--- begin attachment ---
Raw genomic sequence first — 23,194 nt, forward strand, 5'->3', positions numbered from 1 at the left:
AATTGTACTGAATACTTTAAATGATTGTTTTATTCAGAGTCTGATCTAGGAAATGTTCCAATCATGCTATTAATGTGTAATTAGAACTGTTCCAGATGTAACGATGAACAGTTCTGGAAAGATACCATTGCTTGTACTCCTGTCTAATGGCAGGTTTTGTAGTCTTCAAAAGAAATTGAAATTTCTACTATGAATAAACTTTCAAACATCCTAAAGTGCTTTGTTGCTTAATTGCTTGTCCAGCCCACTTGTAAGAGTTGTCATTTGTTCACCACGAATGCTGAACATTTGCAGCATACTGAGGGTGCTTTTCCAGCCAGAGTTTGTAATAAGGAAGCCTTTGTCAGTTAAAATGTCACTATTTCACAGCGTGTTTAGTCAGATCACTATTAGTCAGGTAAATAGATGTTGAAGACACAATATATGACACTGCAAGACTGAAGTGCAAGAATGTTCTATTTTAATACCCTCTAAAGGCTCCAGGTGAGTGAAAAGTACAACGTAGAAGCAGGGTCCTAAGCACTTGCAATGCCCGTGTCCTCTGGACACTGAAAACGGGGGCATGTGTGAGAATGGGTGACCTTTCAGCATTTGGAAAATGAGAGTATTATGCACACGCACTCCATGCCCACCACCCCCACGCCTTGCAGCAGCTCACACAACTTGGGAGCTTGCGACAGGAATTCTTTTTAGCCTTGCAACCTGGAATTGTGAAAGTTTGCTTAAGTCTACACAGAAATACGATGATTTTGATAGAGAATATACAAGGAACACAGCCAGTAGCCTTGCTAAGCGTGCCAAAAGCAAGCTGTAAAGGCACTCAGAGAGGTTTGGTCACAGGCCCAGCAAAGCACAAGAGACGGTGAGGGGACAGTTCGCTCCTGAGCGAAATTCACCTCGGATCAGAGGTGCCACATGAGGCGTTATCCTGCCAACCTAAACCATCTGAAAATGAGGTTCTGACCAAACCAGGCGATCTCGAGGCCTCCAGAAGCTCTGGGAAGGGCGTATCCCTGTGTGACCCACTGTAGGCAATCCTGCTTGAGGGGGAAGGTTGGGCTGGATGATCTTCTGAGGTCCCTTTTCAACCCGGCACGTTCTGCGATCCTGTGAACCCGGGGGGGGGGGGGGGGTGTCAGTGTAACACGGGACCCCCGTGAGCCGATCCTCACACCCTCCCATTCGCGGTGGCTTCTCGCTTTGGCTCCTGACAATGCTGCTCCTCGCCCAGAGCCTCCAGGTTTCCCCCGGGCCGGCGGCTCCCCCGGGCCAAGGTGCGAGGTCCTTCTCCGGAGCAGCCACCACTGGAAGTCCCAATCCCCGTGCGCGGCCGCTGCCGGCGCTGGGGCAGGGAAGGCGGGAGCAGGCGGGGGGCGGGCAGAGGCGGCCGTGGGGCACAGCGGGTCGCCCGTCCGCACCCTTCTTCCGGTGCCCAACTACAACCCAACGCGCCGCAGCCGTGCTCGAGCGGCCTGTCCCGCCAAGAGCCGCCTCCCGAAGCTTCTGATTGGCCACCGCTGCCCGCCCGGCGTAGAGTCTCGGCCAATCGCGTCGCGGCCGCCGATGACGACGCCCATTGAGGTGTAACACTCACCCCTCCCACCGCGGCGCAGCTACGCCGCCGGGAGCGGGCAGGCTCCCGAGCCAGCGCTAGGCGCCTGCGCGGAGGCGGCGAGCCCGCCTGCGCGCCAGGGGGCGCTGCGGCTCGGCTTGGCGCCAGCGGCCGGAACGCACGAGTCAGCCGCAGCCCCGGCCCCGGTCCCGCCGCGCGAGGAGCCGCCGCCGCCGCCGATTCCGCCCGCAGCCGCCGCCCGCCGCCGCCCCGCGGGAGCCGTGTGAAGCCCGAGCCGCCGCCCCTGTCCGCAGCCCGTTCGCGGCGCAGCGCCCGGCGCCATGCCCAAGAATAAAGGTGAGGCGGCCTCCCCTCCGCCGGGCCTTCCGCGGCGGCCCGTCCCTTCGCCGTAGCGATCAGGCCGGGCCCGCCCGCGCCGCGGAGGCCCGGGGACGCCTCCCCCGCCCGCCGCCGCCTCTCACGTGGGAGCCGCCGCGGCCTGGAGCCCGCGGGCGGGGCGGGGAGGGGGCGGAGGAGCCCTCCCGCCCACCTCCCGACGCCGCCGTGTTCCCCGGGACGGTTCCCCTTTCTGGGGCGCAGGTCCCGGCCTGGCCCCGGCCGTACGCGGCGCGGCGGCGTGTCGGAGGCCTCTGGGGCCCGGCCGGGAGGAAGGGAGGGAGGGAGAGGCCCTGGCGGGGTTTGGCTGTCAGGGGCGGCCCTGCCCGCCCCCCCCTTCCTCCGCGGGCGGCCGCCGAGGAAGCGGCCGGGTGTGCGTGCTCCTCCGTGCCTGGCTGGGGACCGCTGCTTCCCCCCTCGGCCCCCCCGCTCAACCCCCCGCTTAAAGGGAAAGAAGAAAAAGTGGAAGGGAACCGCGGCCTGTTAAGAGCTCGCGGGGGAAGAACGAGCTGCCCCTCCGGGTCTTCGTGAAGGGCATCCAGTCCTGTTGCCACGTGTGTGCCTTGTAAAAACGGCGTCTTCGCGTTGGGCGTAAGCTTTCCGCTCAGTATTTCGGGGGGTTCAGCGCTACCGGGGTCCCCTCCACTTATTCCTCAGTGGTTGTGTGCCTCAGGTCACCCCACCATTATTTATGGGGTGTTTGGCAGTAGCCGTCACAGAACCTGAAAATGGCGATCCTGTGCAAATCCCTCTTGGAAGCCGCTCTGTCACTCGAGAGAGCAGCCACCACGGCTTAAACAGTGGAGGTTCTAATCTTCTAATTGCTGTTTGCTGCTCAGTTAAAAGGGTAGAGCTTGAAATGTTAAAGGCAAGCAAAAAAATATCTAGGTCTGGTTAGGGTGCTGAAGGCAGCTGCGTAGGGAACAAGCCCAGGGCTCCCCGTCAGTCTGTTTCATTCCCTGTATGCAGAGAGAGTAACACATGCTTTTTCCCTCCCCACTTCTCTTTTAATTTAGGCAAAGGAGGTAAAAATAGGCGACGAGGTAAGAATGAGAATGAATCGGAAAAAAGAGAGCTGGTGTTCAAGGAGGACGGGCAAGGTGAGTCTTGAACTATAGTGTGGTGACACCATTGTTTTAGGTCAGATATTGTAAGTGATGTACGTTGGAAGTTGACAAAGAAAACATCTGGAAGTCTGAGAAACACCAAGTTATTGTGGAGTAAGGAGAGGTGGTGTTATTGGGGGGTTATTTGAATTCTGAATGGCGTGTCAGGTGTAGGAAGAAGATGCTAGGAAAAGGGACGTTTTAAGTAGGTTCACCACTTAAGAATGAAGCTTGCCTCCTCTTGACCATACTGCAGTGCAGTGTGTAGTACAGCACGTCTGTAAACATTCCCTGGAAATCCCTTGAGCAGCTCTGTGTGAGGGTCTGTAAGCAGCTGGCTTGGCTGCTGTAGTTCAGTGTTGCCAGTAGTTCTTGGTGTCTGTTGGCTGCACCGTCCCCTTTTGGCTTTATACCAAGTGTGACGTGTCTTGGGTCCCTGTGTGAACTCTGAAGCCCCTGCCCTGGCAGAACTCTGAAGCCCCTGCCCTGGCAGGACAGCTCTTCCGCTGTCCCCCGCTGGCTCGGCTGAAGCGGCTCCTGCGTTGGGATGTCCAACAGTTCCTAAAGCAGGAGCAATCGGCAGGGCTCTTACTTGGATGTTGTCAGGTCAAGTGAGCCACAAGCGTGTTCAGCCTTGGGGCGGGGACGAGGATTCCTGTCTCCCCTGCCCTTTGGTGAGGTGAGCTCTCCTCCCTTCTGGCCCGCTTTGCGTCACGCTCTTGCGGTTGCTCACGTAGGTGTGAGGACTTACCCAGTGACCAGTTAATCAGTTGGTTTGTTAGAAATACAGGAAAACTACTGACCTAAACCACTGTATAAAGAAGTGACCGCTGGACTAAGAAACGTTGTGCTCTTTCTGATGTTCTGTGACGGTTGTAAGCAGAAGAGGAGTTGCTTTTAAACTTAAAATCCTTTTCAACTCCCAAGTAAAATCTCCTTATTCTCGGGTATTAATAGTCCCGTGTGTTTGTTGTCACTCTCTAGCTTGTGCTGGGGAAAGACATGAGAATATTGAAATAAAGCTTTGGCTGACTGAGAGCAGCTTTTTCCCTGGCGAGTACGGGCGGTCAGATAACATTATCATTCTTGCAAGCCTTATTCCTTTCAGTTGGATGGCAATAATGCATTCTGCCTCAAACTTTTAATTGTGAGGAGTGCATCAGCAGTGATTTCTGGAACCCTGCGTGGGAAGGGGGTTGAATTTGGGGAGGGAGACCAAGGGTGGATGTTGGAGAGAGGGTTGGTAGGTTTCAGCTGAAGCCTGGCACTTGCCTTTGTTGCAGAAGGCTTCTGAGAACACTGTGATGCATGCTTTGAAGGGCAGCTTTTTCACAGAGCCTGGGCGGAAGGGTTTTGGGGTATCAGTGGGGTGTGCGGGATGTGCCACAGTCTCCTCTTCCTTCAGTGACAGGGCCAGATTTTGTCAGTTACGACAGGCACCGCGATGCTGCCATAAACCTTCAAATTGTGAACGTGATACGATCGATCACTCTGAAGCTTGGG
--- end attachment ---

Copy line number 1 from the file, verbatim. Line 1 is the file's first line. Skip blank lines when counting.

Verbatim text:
Raw genomic sequence first — 23,194 nt, forward strand, 5'->3', positions numbered from 1 at the left: